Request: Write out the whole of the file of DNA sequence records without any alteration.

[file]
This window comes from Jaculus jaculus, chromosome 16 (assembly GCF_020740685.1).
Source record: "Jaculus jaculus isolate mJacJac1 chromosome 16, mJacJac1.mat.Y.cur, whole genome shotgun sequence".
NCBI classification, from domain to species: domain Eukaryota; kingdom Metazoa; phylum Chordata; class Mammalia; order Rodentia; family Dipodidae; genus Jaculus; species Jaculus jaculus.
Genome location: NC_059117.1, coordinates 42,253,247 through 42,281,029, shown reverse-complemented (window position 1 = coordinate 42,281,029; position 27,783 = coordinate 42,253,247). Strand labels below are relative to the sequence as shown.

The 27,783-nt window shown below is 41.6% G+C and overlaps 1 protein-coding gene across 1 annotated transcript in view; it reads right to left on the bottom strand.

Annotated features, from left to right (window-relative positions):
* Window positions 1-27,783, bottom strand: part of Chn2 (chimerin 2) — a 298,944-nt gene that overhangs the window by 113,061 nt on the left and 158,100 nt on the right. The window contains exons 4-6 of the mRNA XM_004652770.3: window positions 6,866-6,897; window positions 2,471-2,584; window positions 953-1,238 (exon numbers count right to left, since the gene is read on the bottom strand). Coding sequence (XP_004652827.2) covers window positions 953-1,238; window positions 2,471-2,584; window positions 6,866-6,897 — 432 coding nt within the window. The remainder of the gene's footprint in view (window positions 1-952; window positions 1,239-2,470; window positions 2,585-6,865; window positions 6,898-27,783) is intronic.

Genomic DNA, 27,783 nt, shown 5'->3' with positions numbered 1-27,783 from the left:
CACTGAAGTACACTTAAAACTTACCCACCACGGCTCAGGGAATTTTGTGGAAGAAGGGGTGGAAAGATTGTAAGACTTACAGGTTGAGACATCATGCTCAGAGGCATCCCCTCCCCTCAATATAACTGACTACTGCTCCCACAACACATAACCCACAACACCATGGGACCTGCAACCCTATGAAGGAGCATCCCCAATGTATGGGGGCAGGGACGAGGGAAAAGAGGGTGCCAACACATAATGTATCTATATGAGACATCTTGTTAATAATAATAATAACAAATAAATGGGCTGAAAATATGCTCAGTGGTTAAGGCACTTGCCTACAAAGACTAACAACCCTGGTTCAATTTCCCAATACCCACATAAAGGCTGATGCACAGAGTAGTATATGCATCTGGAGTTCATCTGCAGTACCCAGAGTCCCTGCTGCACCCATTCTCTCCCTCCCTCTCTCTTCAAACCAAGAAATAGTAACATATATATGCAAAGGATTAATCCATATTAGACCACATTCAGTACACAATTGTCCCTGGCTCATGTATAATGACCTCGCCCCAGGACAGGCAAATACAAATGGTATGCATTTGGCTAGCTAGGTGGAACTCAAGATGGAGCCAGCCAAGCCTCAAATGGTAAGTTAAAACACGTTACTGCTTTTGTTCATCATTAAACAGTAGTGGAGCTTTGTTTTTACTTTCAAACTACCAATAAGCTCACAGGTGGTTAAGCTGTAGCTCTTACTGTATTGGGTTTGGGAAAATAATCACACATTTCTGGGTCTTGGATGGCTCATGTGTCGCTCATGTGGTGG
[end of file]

This window comes from Jaculus jaculus, chromosome 16 (assembly GCF_020740685.1).
Source record: "Jaculus jaculus isolate mJacJac1 chromosome 16, mJacJac1.mat.Y.cur, whole genome shotgun sequence".
NCBI classification, from domain to species: domain Eukaryota; kingdom Metazoa; phylum Chordata; class Mammalia; order Rodentia; family Dipodidae; genus Jaculus; species Jaculus jaculus.
Genome location: NC_059117.1, coordinates 42,253,247 through 42,281,029, shown reverse-complemented (window position 1 = coordinate 42,281,029; position 27,783 = coordinate 42,253,247). Strand labels below are relative to the sequence as shown.

The 27,783-nt window shown below is 41.6% G+C and overlaps 1 protein-coding gene across 1 annotated transcript in view; it reads right to left on the bottom strand.

Annotated features, from left to right (window-relative positions):
* Window positions 1-27,783, bottom strand: part of Chn2 (chimerin 2) — a 298,944-nt gene that overhangs the window by 113,061 nt on the left and 158,100 nt on the right. The window contains exons 4-6 of the mRNA XM_004652770.3: window positions 6,866-6,897; window positions 2,471-2,584; window positions 953-1,238 (exon numbers count right to left, since the gene is read on the bottom strand). Coding sequence (XP_004652827.2) covers window positions 953-1,238; window positions 2,471-2,584; window positions 6,866-6,897 — 432 coding nt within the window. The remainder of the gene's footprint in view (window positions 1-952; window positions 1,239-2,470; window positions 2,585-6,865; window positions 6,898-27,783) is intronic.

Genomic DNA, 27,783 nt, shown 5'->3' with positions numbered 1-27,783 from the left:
CACTGAAGTACACTTAAAACTTACCCACCACGGCTCAGGGAATTTTGTGGAAGAAGGGGTGGAAAGATTGTAAGACTTACAGGTTGAGACATCATGCTCAGAGGCATCCCCTCCCCTCAATATAACTGACTACTGCTCCCACAACACATAACCCACAACACCATGGGACCTGCAACCCTATGAAGGAGCATCCCCAATGTATGGGGGCAGGGACGAGGGAAAAGAGGGTGCCAACACATAATGTATCTATATGAGACATCTTGTTAATAATAATAATAACAAATAAATGGGCTGAAAATATGCTCAGTGGTTAAGGCACTTGCCTACAAAGACTAACAACCCTGGTTCAATTTCCCAATACCCACATAAAGGCTGATGCACAGAGTAGTATATGCATCTGGAGTTCATCTGCAGTACCCAGAGTCCCTGCTGCACCCATTCTCTCCCTCCCTCTCTCTTCAAACCAAGAAATAGTAACATATATATGCAAAGGATTAATCCATATTAGACCACATTCAGTACACAATTGTCCCTGGCTCATGTATAATGACCTCGCCCCAGGACAGGCAAATACAAATGGTATGCATTTGGCTAGCTAGGTGGAACTCAAGATGGAGCCAGCCAAGCCTCAAATGGTAAGTTAAAACACGTTACTGCTTTTGTTCATCATTAAACAGTAGTGGAGCTTTGTTTTTACTTTCAAACTACCAATAAGCTCACAGGTGGTTAAGCTGTAGCTCTTACTGTATTGGGTTTGGGAAAATAATCACACATTTCTGGGTCTTGGATGGCTCATGTGTCGCTCATGTGGTGG